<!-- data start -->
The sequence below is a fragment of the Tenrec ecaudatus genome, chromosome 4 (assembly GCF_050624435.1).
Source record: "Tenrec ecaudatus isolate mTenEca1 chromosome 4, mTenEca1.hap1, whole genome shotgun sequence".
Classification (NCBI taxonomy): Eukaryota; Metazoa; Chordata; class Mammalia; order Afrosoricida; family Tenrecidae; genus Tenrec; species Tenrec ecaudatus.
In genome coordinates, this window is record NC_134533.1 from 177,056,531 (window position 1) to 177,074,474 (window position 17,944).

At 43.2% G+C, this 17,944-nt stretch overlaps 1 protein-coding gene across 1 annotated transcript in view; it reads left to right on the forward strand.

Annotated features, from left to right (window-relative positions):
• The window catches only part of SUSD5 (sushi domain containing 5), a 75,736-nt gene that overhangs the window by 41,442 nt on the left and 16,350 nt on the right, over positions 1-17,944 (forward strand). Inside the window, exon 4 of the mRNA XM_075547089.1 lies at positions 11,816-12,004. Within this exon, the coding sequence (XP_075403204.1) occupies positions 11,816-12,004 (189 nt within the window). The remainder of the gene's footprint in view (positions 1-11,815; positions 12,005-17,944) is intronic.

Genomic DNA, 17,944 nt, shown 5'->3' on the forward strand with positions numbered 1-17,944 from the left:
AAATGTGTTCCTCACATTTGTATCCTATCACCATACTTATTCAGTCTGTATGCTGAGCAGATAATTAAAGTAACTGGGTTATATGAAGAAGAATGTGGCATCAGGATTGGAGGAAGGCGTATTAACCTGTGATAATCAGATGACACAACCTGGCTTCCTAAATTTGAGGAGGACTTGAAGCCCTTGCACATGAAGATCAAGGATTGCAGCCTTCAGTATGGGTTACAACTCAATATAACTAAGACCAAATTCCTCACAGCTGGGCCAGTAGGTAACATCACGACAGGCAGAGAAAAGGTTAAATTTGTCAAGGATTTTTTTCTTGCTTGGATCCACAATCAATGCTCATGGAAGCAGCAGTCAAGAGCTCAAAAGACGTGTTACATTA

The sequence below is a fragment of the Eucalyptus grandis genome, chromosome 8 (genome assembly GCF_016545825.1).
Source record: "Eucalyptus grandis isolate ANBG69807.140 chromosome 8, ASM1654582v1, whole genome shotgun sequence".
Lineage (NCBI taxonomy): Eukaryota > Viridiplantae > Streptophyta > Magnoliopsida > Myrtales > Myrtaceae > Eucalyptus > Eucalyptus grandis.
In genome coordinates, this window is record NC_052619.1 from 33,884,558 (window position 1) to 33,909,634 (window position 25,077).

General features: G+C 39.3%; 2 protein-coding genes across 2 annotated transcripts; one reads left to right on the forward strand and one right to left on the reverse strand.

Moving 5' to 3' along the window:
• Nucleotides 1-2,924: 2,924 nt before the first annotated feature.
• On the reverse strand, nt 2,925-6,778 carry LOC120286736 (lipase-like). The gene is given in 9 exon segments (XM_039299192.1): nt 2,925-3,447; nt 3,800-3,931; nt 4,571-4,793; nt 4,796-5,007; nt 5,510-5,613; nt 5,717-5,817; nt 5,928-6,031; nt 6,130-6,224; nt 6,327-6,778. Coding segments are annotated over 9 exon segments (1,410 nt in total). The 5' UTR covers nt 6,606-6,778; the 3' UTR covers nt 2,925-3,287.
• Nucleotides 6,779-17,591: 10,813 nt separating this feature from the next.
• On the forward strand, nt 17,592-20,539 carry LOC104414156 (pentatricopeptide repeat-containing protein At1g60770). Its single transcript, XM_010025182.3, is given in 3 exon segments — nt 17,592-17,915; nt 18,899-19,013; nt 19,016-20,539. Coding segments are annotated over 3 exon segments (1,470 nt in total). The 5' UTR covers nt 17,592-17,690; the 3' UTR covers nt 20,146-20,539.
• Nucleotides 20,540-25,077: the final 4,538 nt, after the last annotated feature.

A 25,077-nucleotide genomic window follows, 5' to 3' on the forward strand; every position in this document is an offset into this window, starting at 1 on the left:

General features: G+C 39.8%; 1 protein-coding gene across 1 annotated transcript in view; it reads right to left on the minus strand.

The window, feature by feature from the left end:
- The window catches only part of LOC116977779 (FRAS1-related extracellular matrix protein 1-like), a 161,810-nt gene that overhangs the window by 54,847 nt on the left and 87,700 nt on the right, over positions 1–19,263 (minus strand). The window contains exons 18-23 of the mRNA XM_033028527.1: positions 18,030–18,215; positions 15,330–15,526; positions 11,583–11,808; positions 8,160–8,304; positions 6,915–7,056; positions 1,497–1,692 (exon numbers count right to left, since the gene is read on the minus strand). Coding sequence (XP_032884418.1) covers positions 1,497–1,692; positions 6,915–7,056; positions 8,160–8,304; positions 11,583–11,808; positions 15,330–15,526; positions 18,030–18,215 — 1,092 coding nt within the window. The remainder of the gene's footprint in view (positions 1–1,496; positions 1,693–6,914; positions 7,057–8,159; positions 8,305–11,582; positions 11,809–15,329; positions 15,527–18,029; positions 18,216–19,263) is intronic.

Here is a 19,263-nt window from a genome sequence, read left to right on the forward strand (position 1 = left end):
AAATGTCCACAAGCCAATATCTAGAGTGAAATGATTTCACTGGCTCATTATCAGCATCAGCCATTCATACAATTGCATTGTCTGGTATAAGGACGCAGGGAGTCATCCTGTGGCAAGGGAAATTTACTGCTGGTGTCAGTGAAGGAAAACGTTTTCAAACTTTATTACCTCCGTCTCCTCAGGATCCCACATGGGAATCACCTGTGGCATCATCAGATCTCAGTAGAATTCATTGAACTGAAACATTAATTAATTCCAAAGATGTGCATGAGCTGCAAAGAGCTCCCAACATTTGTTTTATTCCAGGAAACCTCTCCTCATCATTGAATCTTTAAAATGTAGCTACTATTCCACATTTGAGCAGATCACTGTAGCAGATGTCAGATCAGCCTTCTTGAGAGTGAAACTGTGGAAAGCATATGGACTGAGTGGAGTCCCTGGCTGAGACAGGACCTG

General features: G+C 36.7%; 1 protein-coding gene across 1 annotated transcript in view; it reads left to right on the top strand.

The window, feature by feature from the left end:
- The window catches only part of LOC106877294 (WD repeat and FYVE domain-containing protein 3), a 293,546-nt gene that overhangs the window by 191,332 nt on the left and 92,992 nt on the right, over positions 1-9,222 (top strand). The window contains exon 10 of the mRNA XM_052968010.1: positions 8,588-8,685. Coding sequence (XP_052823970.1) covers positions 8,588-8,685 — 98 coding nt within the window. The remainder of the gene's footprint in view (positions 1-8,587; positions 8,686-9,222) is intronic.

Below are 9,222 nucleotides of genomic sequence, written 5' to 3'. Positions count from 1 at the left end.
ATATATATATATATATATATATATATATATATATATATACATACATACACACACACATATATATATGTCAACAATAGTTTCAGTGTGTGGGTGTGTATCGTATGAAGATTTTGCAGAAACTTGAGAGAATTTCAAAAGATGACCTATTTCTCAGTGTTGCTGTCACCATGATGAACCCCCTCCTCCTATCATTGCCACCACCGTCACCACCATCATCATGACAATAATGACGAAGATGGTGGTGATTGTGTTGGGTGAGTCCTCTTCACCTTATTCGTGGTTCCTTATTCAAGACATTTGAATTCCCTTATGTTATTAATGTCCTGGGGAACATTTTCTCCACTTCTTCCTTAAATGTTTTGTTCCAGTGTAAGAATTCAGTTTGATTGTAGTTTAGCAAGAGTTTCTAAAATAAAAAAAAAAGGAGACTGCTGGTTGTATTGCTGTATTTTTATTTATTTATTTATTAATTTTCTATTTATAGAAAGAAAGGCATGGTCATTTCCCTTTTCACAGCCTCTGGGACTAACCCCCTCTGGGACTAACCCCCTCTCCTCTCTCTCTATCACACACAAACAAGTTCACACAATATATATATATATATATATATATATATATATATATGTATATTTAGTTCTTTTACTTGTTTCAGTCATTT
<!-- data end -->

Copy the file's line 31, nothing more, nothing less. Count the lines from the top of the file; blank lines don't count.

ATATATATATATATATATATATATATATATATATATATACATACATACACACACACATATATATATGTCAACAATAGTTTCAGTGTGTGGGTGTGTATCGTATGAAGATTTTGCAGAAACTTGAGAGAATTTCAAAAGATGACCTATTTCTCAGTGTTGCTGTCACCATGATGAACCCCCTCCTCCTATCATTGCCACCACCGTCACCACCATCATCATGACAATAATGACGAAGATGGTGGTGATTGTGTTGGGTGAGTCCTCTTCACCTTATTCGTGGTTCCTTATTCAAGACATTTGAATTCCCTTATGTTATTAATGTCCTGGGGAACATTTTCTCCACTTCTTCCTTAAATGTTTTGTTCCAGTGTAAGAATTCAGTTTGATTGTAGTTTAGCAAGAGTTTCTAAAATAAAAAAAAAAGGAGACTGCTGGTTGTATTGCTGTATTTTTATTTATTTATTTATTAATTTTCTATTTATAGAAAGAAAGGCATGGTCATTTCCCTTTTCACAGCCTCTGGGACTAACCCCCTCTGGGACTAACCCCCTCTCCTCTCTCTCTATCACACACAAACAAGTTCACACAATATATATATATATATATATATATATATATATATATGTATATTTAGTTCTTTTACTTGTTTCAGTCATTT